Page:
Multiculturalism, Culture and Controversy: Literary Representations of Muslims in Contemporary Multicultural Britain
Hannah’s thesis addresses how contemporary British literature deals with ideas of multiculturalism. She will primarily be looking at authors of Muslim origin, from the more secular such as Salman Rushdie and Hanif Kureishi, to the more pious such as Leila Aboulela . Through examining these works of literature, she hopes to understand how a variety of authors address issues of racism, ethnic tensions, cultural offence, religious identity, and gender relations in multicultural communities in Britain today.
Hannah is supervised jointly between the Department of English and the Department of Politics. She is funded by the ESRC and is part of a network called ‘Reshaping Multiculturalism through Cultural Practices’ which is supported by academics at York, Leeds, and Sheffield universities.
Hannah's PhD was confirmed in 2017.
2013 MA Cultures of Empire, Resistance, and Postcoloniality, Department of English & Related Literature, University of York
2012 BA English Literature, Department of English, University of Southampton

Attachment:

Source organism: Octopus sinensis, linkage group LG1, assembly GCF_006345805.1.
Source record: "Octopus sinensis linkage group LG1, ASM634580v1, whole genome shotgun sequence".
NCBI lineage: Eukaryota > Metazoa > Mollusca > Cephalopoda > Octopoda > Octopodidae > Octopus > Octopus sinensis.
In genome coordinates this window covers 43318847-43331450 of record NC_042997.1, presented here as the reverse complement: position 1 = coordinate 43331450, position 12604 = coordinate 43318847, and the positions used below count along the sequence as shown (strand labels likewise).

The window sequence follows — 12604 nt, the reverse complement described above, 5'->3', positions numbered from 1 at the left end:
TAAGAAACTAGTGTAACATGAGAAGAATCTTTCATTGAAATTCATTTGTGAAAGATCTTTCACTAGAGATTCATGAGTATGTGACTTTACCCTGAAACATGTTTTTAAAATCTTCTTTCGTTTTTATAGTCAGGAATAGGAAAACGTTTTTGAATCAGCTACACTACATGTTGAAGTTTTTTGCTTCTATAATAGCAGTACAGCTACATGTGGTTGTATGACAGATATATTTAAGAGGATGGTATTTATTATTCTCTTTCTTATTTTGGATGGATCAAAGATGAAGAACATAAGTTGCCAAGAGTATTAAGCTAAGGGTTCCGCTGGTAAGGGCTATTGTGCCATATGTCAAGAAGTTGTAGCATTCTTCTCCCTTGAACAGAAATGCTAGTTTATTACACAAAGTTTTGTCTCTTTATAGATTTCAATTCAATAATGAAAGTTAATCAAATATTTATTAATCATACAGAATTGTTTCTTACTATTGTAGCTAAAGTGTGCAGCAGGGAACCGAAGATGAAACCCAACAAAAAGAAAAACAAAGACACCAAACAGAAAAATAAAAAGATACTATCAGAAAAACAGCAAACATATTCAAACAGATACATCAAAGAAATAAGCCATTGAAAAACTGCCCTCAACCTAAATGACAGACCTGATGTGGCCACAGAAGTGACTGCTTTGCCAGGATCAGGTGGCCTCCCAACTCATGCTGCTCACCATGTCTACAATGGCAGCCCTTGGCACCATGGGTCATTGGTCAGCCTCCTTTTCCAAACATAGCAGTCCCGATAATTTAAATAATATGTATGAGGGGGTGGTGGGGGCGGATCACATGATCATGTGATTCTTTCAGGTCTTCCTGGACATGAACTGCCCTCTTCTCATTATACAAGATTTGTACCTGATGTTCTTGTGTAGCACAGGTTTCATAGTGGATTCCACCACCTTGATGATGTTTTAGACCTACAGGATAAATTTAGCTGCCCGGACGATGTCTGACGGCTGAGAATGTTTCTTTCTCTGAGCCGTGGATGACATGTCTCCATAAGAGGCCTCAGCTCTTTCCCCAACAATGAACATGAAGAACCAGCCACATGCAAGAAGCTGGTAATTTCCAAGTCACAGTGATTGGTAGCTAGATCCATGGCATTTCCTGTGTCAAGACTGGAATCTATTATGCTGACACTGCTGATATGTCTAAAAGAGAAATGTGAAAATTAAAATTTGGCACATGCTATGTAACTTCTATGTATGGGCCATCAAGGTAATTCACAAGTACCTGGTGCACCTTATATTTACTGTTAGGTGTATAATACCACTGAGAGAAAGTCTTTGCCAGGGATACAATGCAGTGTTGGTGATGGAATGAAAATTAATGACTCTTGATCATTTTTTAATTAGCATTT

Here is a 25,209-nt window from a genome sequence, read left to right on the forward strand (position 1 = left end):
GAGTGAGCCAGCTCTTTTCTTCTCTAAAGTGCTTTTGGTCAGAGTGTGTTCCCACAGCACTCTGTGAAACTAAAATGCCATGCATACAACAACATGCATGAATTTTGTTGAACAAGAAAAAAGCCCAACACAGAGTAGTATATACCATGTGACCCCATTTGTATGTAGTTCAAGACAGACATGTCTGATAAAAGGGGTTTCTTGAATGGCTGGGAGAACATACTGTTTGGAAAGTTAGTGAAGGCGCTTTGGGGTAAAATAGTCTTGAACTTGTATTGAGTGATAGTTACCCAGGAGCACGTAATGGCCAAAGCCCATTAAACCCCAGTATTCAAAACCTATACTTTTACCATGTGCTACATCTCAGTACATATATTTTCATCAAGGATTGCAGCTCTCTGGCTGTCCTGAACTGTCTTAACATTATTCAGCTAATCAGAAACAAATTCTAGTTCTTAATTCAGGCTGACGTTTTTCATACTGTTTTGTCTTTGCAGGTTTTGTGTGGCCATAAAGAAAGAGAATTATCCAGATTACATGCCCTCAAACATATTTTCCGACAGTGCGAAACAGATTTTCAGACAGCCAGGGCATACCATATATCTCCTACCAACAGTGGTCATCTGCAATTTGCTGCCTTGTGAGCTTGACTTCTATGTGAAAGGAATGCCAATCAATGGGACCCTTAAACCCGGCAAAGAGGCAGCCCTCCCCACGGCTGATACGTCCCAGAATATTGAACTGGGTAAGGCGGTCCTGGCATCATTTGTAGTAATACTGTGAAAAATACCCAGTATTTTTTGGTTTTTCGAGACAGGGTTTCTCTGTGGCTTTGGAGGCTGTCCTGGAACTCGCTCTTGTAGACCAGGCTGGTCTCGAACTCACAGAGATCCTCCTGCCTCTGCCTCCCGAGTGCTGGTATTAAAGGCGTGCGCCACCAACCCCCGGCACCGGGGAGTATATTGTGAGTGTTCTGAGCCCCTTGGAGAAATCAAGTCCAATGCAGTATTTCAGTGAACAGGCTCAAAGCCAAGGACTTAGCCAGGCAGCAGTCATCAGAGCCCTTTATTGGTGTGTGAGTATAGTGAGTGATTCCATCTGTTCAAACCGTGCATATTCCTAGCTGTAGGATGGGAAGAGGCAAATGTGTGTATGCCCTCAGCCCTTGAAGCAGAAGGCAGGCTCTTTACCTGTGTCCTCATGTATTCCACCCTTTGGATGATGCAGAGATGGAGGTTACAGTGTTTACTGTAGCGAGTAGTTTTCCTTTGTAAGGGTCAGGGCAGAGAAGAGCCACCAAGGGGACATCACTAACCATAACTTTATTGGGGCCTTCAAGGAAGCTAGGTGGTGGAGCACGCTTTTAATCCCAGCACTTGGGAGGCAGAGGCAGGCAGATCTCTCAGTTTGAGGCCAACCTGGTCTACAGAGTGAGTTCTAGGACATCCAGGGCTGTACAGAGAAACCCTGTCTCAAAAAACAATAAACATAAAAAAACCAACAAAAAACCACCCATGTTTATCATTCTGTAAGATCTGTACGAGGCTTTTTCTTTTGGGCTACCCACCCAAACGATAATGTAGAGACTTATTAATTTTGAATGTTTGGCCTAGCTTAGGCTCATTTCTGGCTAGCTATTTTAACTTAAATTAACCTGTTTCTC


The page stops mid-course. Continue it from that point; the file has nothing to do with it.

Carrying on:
4 July 2014 ‘Between the Hysterical and Historical: The Exploration of British Multiculturalism in Zadie Smith’s White Teeth’. Presented at Postgraduate Contemporary Women’s Writing Network Symposium, Liverpool John Moores University, Liverpool
11 December 2014 'Why study Politics through Literature? British Muslim fiction and contemporary multiculturism." Presented at The Arts, Activism, and Social Inclusion: York Researchers and Practitioners Showcase, Department of Education, University of York
2014 Academic Mentor (PGWT) for Next Step York scheme
2014 Academic Mentor (PGWT) for Realising Opportunities scheme
2015 Seminar tutor for undergraduate module Global Literature (Department of English and Related Literature). Texts include (but are not limited to): Beowulf, Othello, Season of Migration to the North, Foe and Oroonoko